My other two teachers were real characters. Robert Irving taught English to freshmen who were unprepared for his rapid-fire, acid commentary on the propensity of freshmen to be verbose and imprecise. He wrote withering comments in the margins of essays, calling one of his students a capricious little bilge pump, responding to anothers expression of chagrin with turned into a cabbage, did you? My papers received more pedestrian rebukes: in the margins or at the end, Dr. Irving wrote awk for awkward, ugh, rather dull, pathetic. On one paper I saved, he finally wrote clever and thoughtful, only to follow it by asking me to next time be a sport and write my essay on better paper! One day Dr. Irving read aloud an essay one of his former students had written on Marvell to illustrate the importance of using language with care. The student noted that Marvell loved his wife even after she died, then added the unfortunate sentence, Of course physical love, for the most part, ends after death. Irving roared, For the most part! For the most part! I suppose to some people, theres nothing better on a warm day than a nice cold corpse! That was a little rich for a bunch of eighteen-year-old Catholic school kids and one Southern Baptist. Wherever he is today, I dread the thought of Dr. Irving reading this book, and can only imagine the scorching comments hes scribbling in the margins.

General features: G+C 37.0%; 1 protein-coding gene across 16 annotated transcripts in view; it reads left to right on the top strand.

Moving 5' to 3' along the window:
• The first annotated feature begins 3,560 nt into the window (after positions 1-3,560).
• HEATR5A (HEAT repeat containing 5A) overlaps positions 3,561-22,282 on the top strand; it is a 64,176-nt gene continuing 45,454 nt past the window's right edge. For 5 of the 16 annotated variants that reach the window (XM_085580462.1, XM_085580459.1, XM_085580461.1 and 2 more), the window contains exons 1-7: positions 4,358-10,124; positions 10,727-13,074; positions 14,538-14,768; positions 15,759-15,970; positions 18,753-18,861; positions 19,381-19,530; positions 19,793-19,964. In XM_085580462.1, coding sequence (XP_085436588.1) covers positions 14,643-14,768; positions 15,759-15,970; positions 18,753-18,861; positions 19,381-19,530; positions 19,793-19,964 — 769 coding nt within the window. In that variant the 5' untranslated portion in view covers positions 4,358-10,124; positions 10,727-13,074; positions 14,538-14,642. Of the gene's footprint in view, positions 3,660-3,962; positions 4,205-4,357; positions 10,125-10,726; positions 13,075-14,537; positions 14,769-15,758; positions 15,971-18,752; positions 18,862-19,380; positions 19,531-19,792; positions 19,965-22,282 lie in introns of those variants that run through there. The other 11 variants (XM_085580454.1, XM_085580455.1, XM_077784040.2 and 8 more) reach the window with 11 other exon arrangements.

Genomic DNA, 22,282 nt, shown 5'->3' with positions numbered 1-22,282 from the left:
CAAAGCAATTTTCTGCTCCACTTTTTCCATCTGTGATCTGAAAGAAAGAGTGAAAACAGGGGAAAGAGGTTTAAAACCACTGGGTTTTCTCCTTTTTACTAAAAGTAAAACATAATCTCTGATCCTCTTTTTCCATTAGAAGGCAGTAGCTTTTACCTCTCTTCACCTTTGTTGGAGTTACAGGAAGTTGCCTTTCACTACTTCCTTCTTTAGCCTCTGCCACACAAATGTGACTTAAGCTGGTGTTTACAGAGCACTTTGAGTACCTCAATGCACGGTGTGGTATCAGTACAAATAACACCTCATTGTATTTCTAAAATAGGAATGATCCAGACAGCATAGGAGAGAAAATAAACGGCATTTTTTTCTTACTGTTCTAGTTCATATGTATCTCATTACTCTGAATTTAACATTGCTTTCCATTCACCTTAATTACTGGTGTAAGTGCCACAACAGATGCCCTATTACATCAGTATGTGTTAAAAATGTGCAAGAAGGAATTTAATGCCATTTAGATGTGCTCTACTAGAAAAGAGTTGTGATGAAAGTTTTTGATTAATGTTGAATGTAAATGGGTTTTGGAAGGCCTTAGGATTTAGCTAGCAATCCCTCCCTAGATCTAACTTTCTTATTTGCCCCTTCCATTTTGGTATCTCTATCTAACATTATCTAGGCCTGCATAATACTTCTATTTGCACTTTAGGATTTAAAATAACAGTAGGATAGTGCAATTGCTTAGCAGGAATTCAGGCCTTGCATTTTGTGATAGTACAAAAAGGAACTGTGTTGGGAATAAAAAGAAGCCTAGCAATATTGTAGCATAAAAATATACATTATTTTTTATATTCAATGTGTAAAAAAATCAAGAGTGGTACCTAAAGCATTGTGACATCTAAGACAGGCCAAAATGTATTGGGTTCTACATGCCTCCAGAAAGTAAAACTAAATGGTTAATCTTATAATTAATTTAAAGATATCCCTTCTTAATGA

The most legendary class at Georgetown was Professor Carroll Quigleys Development of Civilizations, a requirement for all freshmen, with more than two hundred people in each class. Though difficult, the class was wildly popular because of Quigleys intellect, opinions, and antics. The antics included his discourse on the reality of paranormal phenomena, including his claim to have seen a table rise off the floor and a woman take flight at a sance, and his lecture condemning Platos elevation of absolute rationality over observed experience, which he delivered every year at the end of the course. He always closed the lecture by ripping apart a paperback copy of Platos Republic, then throwing it across the room, shouting, Plato is a fascist!